12 School-wide Positive Behavioral Interventions and Supports (SWPBIS/ PB4L) The social culture of a school matters. A continuum of supports that begins with the whole school and extends to intensive, wraparound support for individual students and their families. Effective practices with the systems needed for high fidelity and sustainability Multiple tiers of intensity

13 Primary Prevention: School-/Classroom- Wide Systems for All Students, Staff, & Settings Secondary Prevention: Specialized Group Systems for Students with At- Risk Behavior Tertiary Prevention: Specialized Individualized Systems for Students with High-Risk Behavior ~80% of Students ~15% ~5% SCHOOL-WIDE POSITIVE BEHAVIOR SUPPORT/ PB4L 27 Main Ideas: 1.Invest in prevention first 2.Multiple tiers of support intensity 3.Early/rapid access to support

14 Remember that the multiple tiers of support refer to our SUPPORT not Students. Avoid creating a new disability labeling system. Reading Behavior Math Health

15 Schools using PBIS in the U.S. August, ,611

16 New Zealand Data Implementing PB4L

17 Using PBIS to Achieve Quality, Equity and Efficiency QUALITY : Using what works; Linking Academic and Behavior Supports o North Carolina (valued outcomes) o Michigan (behavior and literacy supports) o Commitment to Fidelity Measures o Building functional logic/ theory/ practice (Sanford) EQUITY : Making schools work for all o Scott Ross o Russ Skiba o Vincent, Cartledge, May & Tobin o Bully prevention EFFICIENCY : Working Smarter: Building implementation science into large scale adoption. o Using teacher and student time better. o Dean Fixsen/ Oregon Dept of Education

18 Define School-wide Expectations for Social Behavior Identify 3-5 Expectations Short statements Positive Statements (what to do, not what to avoid doing) Memorable Examples: Be Respectful, Be Responsible, Be Safe, Be Kind, Be a Friend, Be-there-be-ready, Hands and feet to self, Respect self, others, property, Do your best, Follow directions of adults

19 Tier I: PBIS Team Expectations Rewards Corrective Consequences Classroom Systems Family Bully Prevention Decision System

20 Classroom Systems Classroom Expectations Classroom Routines Effective Instruction Opportunities to Respond Constructive Feedback Active Supervision High rate of positives Functional Consequences Physical Space matches Function See work of Brandi Simonson Tim Lewis Terry Scott

21 Designing Cla ssroom Routines RoutineSchool-wide Expectations Signal Entering ClassWalk in, sit down, start work Instruction on board Obtaining class attention Orient to teacher, be quiet ? Getting Help during seat work ??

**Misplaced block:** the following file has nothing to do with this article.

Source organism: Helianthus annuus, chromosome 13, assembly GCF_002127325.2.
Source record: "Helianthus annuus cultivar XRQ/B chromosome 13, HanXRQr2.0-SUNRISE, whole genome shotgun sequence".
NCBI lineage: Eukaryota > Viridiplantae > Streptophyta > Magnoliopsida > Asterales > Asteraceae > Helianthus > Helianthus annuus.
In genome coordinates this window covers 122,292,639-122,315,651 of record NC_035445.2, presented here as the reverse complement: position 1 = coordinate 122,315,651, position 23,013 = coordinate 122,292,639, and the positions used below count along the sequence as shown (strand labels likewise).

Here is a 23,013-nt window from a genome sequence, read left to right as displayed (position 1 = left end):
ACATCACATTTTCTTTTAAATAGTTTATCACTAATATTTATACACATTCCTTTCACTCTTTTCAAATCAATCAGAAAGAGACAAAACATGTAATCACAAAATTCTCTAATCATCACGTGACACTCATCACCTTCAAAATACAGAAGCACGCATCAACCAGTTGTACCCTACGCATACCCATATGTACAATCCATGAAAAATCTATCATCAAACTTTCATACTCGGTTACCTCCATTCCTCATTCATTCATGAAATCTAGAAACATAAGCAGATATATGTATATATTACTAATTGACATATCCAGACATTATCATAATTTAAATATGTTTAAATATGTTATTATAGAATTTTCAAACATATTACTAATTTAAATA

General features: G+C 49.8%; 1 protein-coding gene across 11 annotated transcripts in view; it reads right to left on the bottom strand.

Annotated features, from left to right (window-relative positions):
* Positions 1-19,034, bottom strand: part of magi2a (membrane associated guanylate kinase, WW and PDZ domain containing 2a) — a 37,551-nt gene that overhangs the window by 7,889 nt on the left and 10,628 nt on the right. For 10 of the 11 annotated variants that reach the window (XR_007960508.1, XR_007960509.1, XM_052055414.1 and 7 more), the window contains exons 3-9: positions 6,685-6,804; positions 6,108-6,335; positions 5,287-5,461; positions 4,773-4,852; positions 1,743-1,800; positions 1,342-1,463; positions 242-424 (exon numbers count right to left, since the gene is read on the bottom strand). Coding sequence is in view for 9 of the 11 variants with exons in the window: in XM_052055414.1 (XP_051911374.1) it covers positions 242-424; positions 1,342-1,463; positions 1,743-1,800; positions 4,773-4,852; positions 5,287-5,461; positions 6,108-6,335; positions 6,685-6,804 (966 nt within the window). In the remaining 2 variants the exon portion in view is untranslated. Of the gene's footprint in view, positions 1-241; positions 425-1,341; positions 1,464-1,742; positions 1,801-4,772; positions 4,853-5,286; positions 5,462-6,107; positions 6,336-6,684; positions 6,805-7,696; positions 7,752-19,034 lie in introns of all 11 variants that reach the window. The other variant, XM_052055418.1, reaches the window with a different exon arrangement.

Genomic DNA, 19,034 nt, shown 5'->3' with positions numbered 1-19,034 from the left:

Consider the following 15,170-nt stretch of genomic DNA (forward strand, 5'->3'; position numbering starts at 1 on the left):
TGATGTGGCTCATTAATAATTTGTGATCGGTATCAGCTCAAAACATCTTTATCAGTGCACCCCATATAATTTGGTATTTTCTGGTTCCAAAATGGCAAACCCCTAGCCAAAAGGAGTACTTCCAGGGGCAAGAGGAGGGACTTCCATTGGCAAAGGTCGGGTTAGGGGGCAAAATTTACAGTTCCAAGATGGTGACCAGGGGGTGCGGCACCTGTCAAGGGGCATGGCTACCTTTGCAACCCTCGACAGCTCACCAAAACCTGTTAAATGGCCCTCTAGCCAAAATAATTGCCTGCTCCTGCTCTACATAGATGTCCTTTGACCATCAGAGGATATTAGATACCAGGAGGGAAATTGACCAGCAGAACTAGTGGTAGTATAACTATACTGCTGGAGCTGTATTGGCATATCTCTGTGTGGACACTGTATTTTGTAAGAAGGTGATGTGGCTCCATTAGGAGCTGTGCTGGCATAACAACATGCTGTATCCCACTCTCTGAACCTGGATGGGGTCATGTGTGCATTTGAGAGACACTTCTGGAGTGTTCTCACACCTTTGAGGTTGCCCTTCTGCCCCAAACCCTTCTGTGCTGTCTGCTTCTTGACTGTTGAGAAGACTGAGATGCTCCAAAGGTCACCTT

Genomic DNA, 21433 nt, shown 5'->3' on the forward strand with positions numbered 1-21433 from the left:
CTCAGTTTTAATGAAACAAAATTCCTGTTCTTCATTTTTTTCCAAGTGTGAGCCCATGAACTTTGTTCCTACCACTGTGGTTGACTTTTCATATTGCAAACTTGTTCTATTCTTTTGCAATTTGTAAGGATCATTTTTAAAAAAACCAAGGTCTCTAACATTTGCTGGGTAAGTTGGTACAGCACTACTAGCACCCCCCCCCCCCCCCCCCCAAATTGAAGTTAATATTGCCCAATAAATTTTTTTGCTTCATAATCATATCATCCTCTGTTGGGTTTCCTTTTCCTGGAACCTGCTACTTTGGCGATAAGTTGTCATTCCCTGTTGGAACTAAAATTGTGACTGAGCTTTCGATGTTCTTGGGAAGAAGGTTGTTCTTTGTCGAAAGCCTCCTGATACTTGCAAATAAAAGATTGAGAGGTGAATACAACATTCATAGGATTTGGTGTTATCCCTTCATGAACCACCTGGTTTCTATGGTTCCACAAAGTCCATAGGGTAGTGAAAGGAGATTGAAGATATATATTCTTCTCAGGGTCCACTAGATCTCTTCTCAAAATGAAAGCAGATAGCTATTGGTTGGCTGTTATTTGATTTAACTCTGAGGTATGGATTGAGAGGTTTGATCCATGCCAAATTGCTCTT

22 Family Engagement

23 Academic Engagement

24 Families Partnership with families What three things could most families do that would make the biggest positive impact on student educational success? Options Show interest (ask how the day went) Help with homework (time, place, support, knowing) Communication with school (events, needs, what is working, and what is not working) Families

25 Academic Engagement Team Activity: How can your school engage families: 1)What are 1-3 reasonable things families can do that would make a difference? 2)What would be the best way to share this information with families? How would we know if we had been successful?

26 Bully Prevention Scott Ross

27 Available at

28 Ross, S. W., & Horner, R. H. (2009). Bully prevention in positive behavior support. Journal of Applied Behavior Analysis, 42(4), Three Schools Six students identified for high rates of verbal and physical aggression toward others. Whole school implementation of SWPBIS Whole school addition of Stop-Walk-Talk Direct observation of problem behavior on playground. 28

29 %

30 BP-PBS, Scott Ross30 28% increase 19% decrease

31 BP-PBS, Scott Ross31 21% increase 22% decrease

32 Discipline Disproportionality A central element affecting the equity and effectiveness of education

33 Elementary Schools: Compare proportion of students enrolled to proportion of students with an ODR % Enrolled % with an ODR Risk Ratio = 1.81

34 Preliminary Evidence: When PBIS is linked to reduction in ODRs does reduction occur for students from all ethnic groups? From: Vincent, Cartledge, May & Tobin, 2009

35 Recommendations for Addressing Discipline Disproportionality in Education Kent McIntosh, Erik J. Girvan, Robert H. Horner, & Keith Smolkowski 1. Effective Instruction Curriculum, Explicit presentation, Opportunity to respond, Timely and contingent feedback 2. Implement PBIS 3. Collect and use disaggregated discipline data 4. Address “explicit bias” with clear policies, regulations and accountability. 5. Address “implicit bias” with neutralizing routines. Identify times / situations when untended bias may occur Teach self-direction routines when these times/situations occur

36 Measuring Fidelity of PBIS Very important for initial and sustained implementation To date… too many tools New Fidelity Tool …. Combination of Best Features o Strong technical validity o Done with Coach and Team o Can be done in 15 min per Tier o Can be used for initial assessment, progress monitoring and identification of exemplars o Results in action plan

37 Available October 2014 at or orgwww.fieldtest.pbisassessment. org or Other PBIS Fidelity Measures School-wide Evaluation Tool (SET) Team Implementation Checklist (TIC) Benchmarks of Quality (BoQ) Strong Technical Adequacy 15 min per tier Done with Coach and Team Useful for: Initial Assessment Progress Monitoring (by Tier) Identification of Exemplars

38 PBIS Implementation Inventory

39

40

41 TFI Item report

42 Tiers II and III: PBIS Team Increased structure Elevated Rewards Prevent rewards for problem behavior safety Family/ Wrap around Teaching Decision System Assessment used to tailor / individualize support Emphasis on Prevention

43 Fidelity Measures at Tier III Sarah Pinkelman

44 Summary PBIS is a framework for improving the effectiveness and equity of schools PBIS is evidence-based Building a cohesive and clear social culture matters Invest in prevention Use data to BOTH guide implementation and improve student outcomes.

45 PBIS PB4L Effective Efficient Practices that work Practices that are practical, durable and available Equitable Practices that benefit all